I normally don’t like gadgets hanging off the outside of my chest pack. I try to limit it to the things I want quick access to like hemostats and line clippers. Until now, I have kept my tippet spools inside my pack thinking it was one less thing to clank around. But, I like the convenience of having my tippet readily available and to be able to pull off a length of tippet with one hand. I’ve also been known to drop a tippet spool here and lose it to the current. This simple DIY tippet spool holder keeps your tippet close at hand, prevents loss, and costs virtually nothing.Read More
Today, I got my long awaited Nissin Prosquare tenkara rod in the mail (review coming soon). A friend in Japan who bought and sent the rod to me was kind enough to also include a 20 ft. furled line he made himself and one of his flies. Thanks Eiji! The line looks a lot like the horse hair tenkara lines I recently made, with different snoods knotted together. After reading Daniel’s article on long line tenkara, I am really excited to try it out. I was a little surprised to see that he sent it on the same Meiho mini line spool Tenkara Bum sells. But upon closer inspection, I noticed an even better surprise.Read More
For Christmas, my lovely wife got me a horse hair tenkara line kit from Tenkara Bum. I’ve always wanted to try to make my own horse hair line and since I have this whole week off for the holidays, I immediately started furling away. The results were very interesting.Read More
That’s not a typo. We talk a lot about “Hi-vis” line in tenkara but this one really is a “Bi-vis” line because it’s actually two colors. The first two thirds are clear fluorocarbon while the last third is hi-vis fluorocarbon. It all started during a conversation with Karel from Tenkara on the Fly.Read More
Ever wonder what to do with your line when you’re moving from spot to spot? If you need to go through brush, the best thing to do is collapse the rod and either remove the line and wind it around a tenkara spool or around your EZ Keepers. But sometimes, you don’t need to collapse the rod and just want a way to hold your line while you scout out the next spot.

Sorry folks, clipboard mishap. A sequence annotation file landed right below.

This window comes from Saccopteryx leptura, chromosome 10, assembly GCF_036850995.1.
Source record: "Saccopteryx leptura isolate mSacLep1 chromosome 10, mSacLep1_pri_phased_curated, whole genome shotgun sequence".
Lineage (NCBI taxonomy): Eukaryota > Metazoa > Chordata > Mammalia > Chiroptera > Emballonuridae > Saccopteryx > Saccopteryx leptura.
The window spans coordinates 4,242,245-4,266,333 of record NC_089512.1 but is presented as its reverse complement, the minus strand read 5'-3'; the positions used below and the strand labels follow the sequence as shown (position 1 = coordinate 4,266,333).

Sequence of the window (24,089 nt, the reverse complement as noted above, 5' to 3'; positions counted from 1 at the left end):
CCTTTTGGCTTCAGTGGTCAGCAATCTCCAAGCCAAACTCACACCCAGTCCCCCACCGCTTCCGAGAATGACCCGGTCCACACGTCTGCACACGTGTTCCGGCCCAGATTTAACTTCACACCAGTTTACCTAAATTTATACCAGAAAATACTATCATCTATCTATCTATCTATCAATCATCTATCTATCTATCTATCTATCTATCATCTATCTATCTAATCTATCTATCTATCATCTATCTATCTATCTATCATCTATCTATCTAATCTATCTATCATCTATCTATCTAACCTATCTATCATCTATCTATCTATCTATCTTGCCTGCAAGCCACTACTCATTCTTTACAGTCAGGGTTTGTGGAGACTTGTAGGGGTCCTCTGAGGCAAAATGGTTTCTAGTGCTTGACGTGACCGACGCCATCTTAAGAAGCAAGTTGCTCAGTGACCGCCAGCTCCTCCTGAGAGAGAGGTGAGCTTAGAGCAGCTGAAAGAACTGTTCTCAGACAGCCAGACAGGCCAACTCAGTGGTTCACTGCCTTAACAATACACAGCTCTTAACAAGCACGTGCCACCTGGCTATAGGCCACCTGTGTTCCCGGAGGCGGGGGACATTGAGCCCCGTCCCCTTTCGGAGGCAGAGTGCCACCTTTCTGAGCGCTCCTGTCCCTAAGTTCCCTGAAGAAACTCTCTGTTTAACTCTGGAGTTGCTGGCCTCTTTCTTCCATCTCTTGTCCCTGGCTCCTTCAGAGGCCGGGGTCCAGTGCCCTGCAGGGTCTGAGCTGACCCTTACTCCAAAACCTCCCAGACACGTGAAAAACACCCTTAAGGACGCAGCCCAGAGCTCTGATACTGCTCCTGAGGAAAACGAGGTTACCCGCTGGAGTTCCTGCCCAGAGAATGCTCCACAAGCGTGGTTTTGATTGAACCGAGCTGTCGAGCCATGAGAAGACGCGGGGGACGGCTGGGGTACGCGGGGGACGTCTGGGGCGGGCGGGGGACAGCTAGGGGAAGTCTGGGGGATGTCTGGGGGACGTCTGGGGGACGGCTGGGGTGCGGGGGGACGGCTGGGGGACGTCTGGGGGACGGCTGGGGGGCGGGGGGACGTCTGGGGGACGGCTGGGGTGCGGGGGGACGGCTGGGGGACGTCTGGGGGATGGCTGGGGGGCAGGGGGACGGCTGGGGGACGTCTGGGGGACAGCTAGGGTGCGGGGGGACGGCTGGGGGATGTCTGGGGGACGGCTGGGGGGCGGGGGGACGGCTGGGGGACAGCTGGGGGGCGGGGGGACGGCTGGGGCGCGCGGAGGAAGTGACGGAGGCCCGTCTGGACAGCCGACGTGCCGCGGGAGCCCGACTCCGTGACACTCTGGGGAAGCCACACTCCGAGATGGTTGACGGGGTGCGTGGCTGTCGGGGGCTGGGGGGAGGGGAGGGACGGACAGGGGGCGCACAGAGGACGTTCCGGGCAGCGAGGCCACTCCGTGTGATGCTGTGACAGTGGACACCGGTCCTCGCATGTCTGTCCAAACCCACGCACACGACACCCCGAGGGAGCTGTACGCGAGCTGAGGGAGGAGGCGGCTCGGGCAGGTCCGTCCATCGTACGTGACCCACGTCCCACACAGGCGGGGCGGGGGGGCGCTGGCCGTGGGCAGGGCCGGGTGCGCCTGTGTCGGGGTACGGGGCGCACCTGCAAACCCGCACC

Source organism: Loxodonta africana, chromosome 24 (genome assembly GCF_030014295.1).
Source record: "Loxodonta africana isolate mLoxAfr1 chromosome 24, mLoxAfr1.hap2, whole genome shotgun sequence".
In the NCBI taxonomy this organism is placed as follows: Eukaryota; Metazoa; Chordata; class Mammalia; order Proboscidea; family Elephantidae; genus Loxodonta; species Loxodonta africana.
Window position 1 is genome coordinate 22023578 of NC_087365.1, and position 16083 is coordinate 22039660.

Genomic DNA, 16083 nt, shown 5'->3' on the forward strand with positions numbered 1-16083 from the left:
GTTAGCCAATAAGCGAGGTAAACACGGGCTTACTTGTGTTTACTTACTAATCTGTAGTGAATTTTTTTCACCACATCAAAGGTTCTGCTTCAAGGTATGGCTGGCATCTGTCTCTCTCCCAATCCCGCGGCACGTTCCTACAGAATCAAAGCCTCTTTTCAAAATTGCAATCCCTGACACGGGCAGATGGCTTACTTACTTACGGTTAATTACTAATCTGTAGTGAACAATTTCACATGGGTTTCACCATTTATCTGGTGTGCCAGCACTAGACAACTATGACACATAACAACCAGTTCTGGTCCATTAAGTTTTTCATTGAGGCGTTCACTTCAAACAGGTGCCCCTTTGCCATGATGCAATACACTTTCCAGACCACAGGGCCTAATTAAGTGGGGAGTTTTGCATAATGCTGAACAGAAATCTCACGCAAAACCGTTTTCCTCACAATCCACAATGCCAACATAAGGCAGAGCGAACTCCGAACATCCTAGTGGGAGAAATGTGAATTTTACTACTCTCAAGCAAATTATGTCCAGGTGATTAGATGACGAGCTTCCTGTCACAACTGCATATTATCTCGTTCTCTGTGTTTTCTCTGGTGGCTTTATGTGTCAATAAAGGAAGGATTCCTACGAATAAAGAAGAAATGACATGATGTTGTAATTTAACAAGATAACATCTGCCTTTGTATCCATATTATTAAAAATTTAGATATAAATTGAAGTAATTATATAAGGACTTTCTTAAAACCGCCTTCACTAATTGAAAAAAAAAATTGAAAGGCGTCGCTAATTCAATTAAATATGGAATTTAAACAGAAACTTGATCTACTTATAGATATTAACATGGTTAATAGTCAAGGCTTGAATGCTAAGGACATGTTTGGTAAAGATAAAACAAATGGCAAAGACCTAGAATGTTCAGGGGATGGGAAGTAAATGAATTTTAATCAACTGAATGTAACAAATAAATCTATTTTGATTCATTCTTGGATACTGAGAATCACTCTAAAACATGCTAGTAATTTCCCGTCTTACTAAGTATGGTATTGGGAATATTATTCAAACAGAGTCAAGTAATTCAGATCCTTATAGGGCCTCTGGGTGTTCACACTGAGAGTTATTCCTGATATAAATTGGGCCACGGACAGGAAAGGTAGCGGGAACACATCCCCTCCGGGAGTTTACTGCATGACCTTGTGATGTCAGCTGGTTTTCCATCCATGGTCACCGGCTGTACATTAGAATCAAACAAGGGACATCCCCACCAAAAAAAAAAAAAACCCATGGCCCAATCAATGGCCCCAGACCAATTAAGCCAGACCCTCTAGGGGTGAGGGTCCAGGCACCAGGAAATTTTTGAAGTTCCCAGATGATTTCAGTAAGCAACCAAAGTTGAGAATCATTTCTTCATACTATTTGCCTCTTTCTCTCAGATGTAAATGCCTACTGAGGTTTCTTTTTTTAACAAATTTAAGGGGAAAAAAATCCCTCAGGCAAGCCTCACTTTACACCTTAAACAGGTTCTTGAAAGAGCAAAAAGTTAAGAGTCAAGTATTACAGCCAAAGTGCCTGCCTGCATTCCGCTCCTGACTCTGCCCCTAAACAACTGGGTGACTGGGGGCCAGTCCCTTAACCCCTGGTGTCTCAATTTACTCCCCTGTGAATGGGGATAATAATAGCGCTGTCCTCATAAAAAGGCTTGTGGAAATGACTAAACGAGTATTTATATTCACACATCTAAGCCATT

While at my local Bass Pro Shops, I discovered some pretty neat line clips that are really designed for baitcasting and spinning rods, but I think might be of some interest to tenkara anglers.Read More
One of the things I love about my Tenkara USA Ito is the zoom feature which gives you the ability to instantly lengthen the rod when you need a little extra reach. But I’ve always dreamed of and adjustable line.
Wouldn’t it be nice to instantly change your line from a 10 ft. to a 15 ft. without having to tie one more line or use loop-to-loop connections? I’ve been experimenting but haven’t quite gotten it to work the way I’d like yet. The idea goes like this:Read More
After reading Mike’s post about a tenkara rod rack over at Troutrageous!, I just had to drag myself over to Walmart to buy one (actually two). Using my iPhone level app and a cordless drill, I had both racks installed in a corner of my man cave in about 10 minutes.
Of course, these aren’t really “tenkara rod racks”. They’re actually pool cue racks from a company called Sportcraft. At about $9.50 a piece (including the mounting hardware) these make great wall mounted tenkara rod racks to display your tenkara arsenal.Read More